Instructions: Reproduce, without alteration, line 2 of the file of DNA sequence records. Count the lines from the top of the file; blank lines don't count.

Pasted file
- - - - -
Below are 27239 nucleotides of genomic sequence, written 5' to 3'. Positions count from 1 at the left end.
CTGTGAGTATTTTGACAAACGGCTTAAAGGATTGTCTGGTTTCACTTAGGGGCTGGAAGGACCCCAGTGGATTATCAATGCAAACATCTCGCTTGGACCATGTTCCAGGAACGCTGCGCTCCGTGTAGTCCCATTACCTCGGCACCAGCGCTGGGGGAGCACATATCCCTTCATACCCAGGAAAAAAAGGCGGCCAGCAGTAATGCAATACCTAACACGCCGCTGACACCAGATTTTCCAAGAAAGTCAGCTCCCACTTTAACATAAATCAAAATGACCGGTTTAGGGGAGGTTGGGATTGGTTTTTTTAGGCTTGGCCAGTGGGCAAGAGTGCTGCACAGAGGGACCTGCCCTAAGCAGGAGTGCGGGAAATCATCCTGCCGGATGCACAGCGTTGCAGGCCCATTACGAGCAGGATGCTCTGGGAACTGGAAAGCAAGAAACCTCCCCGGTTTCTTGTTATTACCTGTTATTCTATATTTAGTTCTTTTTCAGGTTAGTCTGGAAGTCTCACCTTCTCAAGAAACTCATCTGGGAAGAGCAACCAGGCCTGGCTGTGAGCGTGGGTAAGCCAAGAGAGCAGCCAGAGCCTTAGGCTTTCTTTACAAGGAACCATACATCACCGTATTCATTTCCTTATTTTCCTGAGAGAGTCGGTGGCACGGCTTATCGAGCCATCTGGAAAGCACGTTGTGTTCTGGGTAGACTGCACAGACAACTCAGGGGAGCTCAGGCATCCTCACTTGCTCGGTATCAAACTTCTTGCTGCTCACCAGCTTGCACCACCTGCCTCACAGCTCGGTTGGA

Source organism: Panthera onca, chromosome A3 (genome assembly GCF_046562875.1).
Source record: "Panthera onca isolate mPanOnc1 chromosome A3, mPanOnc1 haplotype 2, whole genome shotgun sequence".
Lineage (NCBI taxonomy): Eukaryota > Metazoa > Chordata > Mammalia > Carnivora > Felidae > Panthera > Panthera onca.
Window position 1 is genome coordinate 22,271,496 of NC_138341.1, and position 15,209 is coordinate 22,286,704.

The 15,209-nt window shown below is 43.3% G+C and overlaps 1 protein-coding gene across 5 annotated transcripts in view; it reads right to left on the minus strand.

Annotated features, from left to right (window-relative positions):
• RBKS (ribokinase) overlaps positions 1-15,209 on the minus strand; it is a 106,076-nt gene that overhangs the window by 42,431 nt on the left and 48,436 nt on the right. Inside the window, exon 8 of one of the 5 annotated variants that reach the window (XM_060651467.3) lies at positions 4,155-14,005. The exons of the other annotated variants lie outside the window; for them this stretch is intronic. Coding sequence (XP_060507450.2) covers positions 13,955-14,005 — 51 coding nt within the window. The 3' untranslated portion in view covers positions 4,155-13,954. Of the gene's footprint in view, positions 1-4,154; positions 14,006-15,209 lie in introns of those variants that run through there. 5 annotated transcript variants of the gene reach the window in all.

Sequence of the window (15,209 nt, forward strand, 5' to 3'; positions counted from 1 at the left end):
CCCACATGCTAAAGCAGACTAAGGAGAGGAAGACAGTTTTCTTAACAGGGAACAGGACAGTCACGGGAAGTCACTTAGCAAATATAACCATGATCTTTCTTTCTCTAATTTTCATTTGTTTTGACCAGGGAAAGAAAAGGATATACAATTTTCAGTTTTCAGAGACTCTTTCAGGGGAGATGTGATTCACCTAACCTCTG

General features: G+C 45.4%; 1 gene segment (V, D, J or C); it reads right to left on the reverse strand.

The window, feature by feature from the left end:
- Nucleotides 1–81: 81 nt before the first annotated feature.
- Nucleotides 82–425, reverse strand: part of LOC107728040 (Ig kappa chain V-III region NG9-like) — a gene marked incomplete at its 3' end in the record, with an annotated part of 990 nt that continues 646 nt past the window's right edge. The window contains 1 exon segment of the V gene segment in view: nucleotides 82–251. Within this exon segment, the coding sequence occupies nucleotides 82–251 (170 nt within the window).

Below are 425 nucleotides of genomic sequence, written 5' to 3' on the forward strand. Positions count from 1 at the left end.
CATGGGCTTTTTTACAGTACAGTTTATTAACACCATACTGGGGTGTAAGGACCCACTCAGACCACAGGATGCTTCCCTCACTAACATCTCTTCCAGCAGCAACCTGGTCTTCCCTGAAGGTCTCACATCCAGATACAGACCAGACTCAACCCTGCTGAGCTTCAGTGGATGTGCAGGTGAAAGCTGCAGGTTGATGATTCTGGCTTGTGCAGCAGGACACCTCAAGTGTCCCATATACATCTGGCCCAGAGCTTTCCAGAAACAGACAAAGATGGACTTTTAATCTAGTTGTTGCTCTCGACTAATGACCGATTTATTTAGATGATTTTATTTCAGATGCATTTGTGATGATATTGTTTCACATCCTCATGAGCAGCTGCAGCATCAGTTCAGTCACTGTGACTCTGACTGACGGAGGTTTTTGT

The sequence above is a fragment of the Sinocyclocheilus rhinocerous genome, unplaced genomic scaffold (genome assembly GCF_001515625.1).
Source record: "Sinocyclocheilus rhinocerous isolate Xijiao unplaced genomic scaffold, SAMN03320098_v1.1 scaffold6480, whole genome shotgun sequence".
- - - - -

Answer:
CTGTGAGTATTTTGACAAACGGCTTAAAGGATTGTCTGGTTTCACTTAGGGGCTGGAAGGACCCCAGTGGATTATCAATGCAAACATCTCGCTTGGACCATGTTCCAGGAACGCTGCGCTCCGTGTAGTCCCATTACCTCGGCACCAGCGCTGGGGGAGCACATATCCCTTCATACCCAGGAAAAAAAGGCGGCCAGCAGTAATGCAATACCTAACACGCCGCTGACACCAGATTTTCCAAGAAAGTCAGCTCCCACTTTAACATAAATCAAAATGACCGGTTTAGGGGAGGTTGGGATTGGTTTTTTTAGGCTTGGCCAGTGGGCAAGAGTGCTGCACAGAGGGACCTGCCCTAAGCAGGAGTGCGGGAAATCATCCTGCCGGATGCACAGCGTTGCAGGCCCATTACGAGCAGGATGCTCTGGGAACTGGAAAGCAAGAAACCTCCCCGGTTTCTTGTTATTACCTGTTATTCTATATTTAGTTCTTTTTCAGGTTAGTCTGGAAGTCTCACCTTCTCAAGAAACTCATCTGGGAAGAGCAACCAGGCCTGGCTGTGAGCGTGGGTAAGCCAAGAGAGCAGCCAGAGCCTTAGGCTTTCTTTACAAGGAACCATACATCACCGTATTCATTTCCTTATTTTCCTGAGAGAGTCGGTGGCACGGCTTATCGAGCCATCTGGAAAGCACGTTGTGTTCTGGGTAGACTGCACAGACAACTCAGGGGAGCTCAGGCATCCTCACTTGCTCGGTATCAAACTTCTTGCTGCTCACCAGCTTGCACCACCTGCCTCACAGCTCGGTTGGA